After a surprisingly banner year of popularity in outdoor building projects in 2020, this year is poised to be even busier for contractors — if they can find the materials.

For composite decking, this has been a year to shine. “Concerning alternative to wood product, we’ve seen an even greater increase in demand, because the price in treated wood has gone up, narrowing the gap,” says Jeff Morrison, vice president of national accounts at Goodfellow. Increasing wood prices and supply challenges are prompting homeowners to be open-minded, investigating alternatives and options they might have never considered in the past. In fact, he suggests many homeowners are starting to look more closely into premium options, such as the Fiberon Symmetry or Fiberon Paramount PVC decking his company offers.

A closing gap

With the increase the year has seen in lumber prices, the gap between pressure treated lumber and entry-level composite decking products has “drastically closed”, notes Dave McNeil, vice president of allied products and national accounts at Taiga Building Products, who distribute Trex products in Canada.

“They’re not on par, but the differential to move from treated wood to step up to the higher cost of a composite product, that number has gotten a lot closer, so consumers can now justify the incremental spending,” he says. “It’s now a small step, it’s no longer three steps. So, the consumer decision to step up to composite decking has been made even easier for them. That’s been huge.”

With the availability of nearly all building materials becoming scarcer in 2021, McNeil says he believes consumers may find composite decking easier to source than treated wood and western red cedar—and will experience the benefits of the material: low maintenance, mold and mildew protection and long warranties.

PVC and premium composites

Homeowners aren’t just making the now-smaller leap to composite decking, says Matt Lipskey, national product manager for decking and railing products at Gillfor Distribution. He says even premium decking products are getting a boost as wood prices climb.

“This year we’ve seen the highest increase in top-end PVC products,” Lipskey says. “It’s not surprising because the AZEK Vintage collection has been a popular line for years.”

Photo courtesy of Gillfor Distribution 

Photo courtesy of Stella-Jones 

“I attribute this to a correlation in wood prices and contractor availability,” he says. He suggests that with materials representing an increasing portion of project costs, adding an extra 30% or so to get top-of-the-line composite or PVC is less of a stretch. “When people make that commitment to spend X amount of dollars, they are making sure they get the product they want.”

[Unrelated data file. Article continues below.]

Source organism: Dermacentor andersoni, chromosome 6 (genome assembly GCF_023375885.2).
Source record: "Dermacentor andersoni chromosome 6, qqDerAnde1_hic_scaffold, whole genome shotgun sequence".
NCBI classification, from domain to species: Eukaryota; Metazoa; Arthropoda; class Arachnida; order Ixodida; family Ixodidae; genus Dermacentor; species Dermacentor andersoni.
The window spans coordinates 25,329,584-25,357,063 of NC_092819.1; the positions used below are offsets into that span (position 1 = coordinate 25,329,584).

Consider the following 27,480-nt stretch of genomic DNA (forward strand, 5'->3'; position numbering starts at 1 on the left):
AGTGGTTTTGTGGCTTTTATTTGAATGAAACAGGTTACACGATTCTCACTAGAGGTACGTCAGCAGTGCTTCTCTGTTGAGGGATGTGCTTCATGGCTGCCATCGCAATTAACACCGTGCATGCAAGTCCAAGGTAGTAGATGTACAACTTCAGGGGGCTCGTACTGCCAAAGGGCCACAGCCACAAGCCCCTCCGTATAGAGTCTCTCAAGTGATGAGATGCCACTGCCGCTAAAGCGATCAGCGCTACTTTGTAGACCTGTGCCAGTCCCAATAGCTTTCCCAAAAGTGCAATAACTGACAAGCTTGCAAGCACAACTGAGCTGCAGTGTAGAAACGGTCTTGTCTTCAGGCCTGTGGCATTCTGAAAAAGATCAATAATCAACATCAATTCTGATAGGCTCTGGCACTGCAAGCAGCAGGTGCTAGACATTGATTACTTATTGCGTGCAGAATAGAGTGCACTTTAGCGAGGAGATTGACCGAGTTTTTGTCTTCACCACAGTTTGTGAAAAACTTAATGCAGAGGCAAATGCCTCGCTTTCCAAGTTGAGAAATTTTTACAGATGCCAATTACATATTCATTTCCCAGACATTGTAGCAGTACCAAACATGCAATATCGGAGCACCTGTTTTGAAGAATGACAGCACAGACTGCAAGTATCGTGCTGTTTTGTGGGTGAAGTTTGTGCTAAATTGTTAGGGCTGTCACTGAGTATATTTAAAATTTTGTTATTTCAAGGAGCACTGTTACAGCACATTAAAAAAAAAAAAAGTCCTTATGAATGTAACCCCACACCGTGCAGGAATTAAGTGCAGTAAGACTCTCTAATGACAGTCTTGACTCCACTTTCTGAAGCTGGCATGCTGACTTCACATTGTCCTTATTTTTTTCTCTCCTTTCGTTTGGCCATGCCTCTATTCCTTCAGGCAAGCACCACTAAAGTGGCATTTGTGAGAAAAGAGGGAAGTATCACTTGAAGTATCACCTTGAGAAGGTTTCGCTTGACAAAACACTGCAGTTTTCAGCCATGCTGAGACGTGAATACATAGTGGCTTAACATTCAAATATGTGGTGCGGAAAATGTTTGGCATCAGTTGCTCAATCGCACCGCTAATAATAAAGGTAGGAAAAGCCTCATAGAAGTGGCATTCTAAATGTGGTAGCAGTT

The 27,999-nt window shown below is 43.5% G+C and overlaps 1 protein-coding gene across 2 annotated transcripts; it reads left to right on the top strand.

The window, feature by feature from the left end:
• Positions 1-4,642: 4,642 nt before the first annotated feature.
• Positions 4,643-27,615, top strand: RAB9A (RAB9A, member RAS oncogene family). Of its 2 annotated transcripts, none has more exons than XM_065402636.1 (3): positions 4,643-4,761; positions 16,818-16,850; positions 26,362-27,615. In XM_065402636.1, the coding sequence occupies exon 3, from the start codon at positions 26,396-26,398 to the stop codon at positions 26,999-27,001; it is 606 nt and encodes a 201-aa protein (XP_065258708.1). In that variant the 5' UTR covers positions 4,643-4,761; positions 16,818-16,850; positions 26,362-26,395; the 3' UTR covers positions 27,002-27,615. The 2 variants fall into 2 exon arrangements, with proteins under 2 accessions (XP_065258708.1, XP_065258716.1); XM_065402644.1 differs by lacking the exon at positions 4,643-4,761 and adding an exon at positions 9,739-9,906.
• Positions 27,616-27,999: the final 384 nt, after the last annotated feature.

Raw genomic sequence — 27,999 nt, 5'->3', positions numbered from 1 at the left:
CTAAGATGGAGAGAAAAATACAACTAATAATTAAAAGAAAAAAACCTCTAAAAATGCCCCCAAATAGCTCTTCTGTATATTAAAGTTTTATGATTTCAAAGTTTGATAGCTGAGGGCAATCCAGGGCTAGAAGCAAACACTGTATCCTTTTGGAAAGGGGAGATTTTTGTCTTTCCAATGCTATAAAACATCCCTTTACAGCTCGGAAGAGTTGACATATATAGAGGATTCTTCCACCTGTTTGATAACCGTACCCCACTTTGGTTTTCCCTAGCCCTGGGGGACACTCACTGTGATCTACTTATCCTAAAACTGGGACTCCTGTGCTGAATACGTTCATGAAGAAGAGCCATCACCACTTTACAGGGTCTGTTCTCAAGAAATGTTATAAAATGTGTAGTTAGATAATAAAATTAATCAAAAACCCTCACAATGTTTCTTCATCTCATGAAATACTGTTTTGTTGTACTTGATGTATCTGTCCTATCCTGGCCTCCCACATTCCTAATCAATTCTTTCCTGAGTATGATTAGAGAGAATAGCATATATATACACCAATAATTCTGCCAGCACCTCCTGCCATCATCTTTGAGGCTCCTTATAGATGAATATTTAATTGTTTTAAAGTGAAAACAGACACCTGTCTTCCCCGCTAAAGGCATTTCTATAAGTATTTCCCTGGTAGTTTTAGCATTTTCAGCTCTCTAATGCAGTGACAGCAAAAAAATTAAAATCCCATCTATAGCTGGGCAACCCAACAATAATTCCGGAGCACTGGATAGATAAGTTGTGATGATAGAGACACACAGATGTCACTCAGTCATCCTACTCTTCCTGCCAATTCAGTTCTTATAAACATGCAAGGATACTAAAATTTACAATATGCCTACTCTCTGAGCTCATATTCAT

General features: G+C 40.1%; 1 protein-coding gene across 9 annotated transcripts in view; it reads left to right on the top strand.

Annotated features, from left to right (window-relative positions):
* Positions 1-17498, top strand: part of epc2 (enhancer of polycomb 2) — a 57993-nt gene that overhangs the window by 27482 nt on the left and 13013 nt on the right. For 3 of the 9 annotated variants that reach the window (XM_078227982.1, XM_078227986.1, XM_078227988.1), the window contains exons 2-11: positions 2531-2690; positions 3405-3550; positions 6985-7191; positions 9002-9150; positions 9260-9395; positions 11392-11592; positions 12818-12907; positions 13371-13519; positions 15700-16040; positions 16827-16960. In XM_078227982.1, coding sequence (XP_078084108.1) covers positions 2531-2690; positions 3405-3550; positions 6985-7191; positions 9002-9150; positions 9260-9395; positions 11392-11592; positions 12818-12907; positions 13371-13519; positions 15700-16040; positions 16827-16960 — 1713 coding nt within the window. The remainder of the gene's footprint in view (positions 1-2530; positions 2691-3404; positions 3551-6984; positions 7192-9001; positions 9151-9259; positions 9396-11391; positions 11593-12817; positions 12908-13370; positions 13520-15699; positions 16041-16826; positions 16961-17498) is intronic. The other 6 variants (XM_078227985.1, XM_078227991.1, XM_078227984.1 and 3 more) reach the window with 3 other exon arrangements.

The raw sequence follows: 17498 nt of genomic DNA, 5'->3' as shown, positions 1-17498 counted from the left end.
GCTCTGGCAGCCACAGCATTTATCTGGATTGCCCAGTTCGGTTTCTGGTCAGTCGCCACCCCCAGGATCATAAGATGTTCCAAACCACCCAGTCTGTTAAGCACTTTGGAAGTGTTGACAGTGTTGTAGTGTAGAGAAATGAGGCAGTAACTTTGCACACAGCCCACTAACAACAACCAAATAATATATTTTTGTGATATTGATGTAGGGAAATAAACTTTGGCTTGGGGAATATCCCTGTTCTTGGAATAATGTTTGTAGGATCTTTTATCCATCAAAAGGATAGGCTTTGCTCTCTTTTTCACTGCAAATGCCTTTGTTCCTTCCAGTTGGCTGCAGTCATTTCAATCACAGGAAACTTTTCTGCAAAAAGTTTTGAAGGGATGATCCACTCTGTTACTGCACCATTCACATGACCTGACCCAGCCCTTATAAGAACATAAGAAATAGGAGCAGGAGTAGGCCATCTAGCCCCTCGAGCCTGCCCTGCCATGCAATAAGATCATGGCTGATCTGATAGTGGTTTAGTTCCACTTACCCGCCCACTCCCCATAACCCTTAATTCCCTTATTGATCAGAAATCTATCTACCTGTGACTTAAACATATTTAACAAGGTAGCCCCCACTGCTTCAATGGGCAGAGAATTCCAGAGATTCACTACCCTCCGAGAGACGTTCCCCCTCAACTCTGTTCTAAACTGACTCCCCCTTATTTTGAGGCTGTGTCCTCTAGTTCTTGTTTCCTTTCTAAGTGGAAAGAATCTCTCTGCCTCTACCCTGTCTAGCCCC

Uptake of new options

While the closing price gap between pressure-treated lumber and composite decking has had some effect on its popularity, there is more to it than that, says Gary Shuchat, senior director of sales and market development for residential lumber at Stella-Jones.

“Last year there was such a run on everything to do with decks and fences that North America was cleaned out of product, so everybody had to be refilled this year,” he says. This resulted in a huge uptake of composite decking at the start of 2021, and now supplies have become tight, he suggests. Homeowners, he suggests, are savvy and not so hung up on price—they are building projects not buying artwork—but looking for value: “How can you not invest in your home when you see what the value of it is?”

Composite decking, like the Dekorators line distributed by his company, has come a long way and is now boasting 25-year warranties, natural-looking aesthetics and the low-maintenance homeowners want. “Dekorators has some creative and innovative technology and different design opportunities for the homeowner,” he says.

Bringing the inside out

The growing trend of past years of having the outdoor living space mimic or build on their indoor living space continues strong, according to Tori Smejkal, product manager for MoistureShield Composite Decking.